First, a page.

The Chinese paper was correct to believe that AI is something everyone in the world should be concerned about, but neglected to mention that China is one of the big reasons they should be concerned.
China is, without question, the world leader at using artificial intelligence technology to create totalitarian surveillance mechanisms. The Global Times brushes up against this point with amusing delicacy by boasting that facial recognition technology at a Chinese airport recently helped to catch a suspect accused of murdering his mother but studiously avoided mentioning the inescapable surveillance mousetraps created with such technology in places like Xinjiang province.
The alleged murderer caught by airport security was an interesting demonstration of what AI is already capable of. Barely six months after the airport in Chongqing installed a facial recognition system, a fugitive named Wu Xieyu who had evaded the authorities for three years by inventing dozens of false identities strolled into the airport and was identified by computerized cameras in a matter of minutes.
The Global Times argued that China should have a leading role in formulating “AI governance,” a worldwide code of ethics for the use of advanced autonomous computer technology. The paper admitted China does not have a firm set of legal protections for personal information in place but argued no one else in the world really has one yet, and Beijing’s authoritarian government is better positioned than most to impose such a code on giant tech companies:
First, we should pay more attention to AI governance, regarding it as a top priority. We must have a global vision from the very beginning in terms of AI governance and need to actively participate in governance initiatives of international organizations.
Second, relevant government authorities need to change the “development before governance” approach, focusing on governance while developing. Since many AI applications may directly affect public interests, it is necessary to abandon the “black box operation” mode and improve the publicity of relevant projects.
Third, given the difficulties in system construction, we must solve core problems first to address main conflicts. While the establishment of a personal information protection system lags behind, we need to make use of latecomer advantages to create more forward-looking legislation for personal information protection based on trends in AI development.
Last but not least, we have accumulated a lot of problems in internet governance in the past, such as the excessive collection and abuse of personal data on some platforms, the transparency of algorithms, the implementation of a third-party supervision system, the fairness and neutrality of search engines, and anti-monopoly issues regarding the internet. Before the mass application of AI technology takes effect, it is necessary to fix these problems to avoid their further amplification and deterioration.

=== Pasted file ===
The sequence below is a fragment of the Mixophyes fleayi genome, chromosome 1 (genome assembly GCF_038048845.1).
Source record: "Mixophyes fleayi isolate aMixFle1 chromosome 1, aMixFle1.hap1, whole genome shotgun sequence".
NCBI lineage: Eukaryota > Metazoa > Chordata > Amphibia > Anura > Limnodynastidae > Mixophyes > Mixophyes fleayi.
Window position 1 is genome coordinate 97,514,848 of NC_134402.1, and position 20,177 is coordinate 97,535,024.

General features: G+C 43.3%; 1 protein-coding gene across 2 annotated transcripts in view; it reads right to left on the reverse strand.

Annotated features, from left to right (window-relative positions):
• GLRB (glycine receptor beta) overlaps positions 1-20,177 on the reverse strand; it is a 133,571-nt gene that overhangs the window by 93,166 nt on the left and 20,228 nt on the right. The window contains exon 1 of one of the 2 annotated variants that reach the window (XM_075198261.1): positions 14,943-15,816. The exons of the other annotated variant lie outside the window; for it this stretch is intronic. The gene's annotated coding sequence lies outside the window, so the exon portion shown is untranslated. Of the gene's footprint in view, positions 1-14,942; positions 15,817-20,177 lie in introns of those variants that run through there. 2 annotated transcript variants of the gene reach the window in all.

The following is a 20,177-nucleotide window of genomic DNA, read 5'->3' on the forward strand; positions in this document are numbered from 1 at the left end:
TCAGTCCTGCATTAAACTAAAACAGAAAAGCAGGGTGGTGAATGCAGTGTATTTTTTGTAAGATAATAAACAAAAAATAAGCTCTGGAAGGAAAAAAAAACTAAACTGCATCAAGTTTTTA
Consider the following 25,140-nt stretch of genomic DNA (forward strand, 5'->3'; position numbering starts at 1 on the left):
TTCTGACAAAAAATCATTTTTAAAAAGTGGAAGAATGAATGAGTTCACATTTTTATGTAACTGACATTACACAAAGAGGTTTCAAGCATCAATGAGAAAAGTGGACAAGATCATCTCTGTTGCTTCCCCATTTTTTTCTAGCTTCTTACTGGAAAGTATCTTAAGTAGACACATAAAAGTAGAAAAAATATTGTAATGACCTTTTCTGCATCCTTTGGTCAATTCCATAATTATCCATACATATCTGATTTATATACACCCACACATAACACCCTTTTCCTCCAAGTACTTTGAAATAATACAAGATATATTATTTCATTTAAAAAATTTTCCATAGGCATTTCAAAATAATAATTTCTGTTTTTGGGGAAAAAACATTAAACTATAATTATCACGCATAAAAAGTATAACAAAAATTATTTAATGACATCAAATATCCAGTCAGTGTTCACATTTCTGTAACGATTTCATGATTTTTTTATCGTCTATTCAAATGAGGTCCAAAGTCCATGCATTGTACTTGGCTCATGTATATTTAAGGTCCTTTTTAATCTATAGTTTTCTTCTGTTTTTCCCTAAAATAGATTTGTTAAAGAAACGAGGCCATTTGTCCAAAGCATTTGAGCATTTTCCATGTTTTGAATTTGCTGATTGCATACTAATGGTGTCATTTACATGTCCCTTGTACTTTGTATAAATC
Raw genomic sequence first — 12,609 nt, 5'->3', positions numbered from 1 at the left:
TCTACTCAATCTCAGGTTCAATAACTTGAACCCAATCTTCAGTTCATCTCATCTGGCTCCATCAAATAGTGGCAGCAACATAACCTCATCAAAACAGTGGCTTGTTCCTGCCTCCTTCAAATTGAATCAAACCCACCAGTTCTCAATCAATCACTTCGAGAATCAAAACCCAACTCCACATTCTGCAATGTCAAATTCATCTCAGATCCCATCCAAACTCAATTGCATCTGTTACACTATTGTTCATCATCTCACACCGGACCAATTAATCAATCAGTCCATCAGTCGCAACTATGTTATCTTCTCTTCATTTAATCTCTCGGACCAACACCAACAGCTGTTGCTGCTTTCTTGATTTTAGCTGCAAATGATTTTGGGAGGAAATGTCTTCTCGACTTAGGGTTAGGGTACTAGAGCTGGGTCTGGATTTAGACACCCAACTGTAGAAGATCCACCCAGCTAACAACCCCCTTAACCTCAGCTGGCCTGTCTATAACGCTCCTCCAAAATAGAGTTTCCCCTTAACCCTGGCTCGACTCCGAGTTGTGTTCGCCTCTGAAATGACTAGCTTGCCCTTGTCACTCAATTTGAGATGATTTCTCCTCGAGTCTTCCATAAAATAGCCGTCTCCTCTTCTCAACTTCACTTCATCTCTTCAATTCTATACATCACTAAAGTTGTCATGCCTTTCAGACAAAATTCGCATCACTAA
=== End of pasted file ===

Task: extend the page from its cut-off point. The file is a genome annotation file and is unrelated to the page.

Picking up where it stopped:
The World Economic Forum is already hard at work putting together public-private councils to hammer out AI governance principles, as is the European Union. Speed is the heart of the problem. AI does not necessarily refer to living, thinking machines, as popular imagination tends to interpret the term. The defining characteristics of AI are speed and autonomy. AI systems work independently without detailed human supervision, which is all but impossible because the machines process so much data at incredible speed.
Human beings spent years trying to catch Wu Xieyu with their Mark I eyeballs. An AI system did it almost instantly by comparing his face, and everyone else’s, with a titanic database of people the authorities were interested in. Wu was nailed with 95 percent accuracy by four different cameras before a human overseer had any decisions to make at all.
Part of the problem is that different nations have different expectations for AI ethics and different standards of privacy. The United States theoretically has the most stringent expectations for privacy and individual autonomy in the world, although Americans have proven far more relaxed about extensive monitoring of their digital activity by both public and private organizations than civil libertarians expected at the turn of the millennium. The U.S. has been inclined to give industry self-regulation a chance before stepping in with federal laws.
The Europeans are a little further down the path of centralized regulation, as exemplified by the 2018 General Data Protection Regulation (GDPR). The GDPR leans far more strongly toward protecting the privacy of individuals than authoritarian regimes like China or Russia consider reasonable. American and European ethicists are worried about how AI could reshape society. Authoritarian states are chomping at the bit to do exactly that. Chinese citizens are currently finding themselves unable to get on board trains because an AI system decided they were poor citizens.
A group called the Organization for Economic Co-operation and Development (OECD) bills itself as the first international effort to establish principles for A.I. governance, with 36 member countries and 6 non-member partners. It has numerous committees and subcommittees covering different aspects of the global digital economy. Its first set of recommendations was published this week, with an endorsement from the U.S. government. China, however, is not a member of the OECD.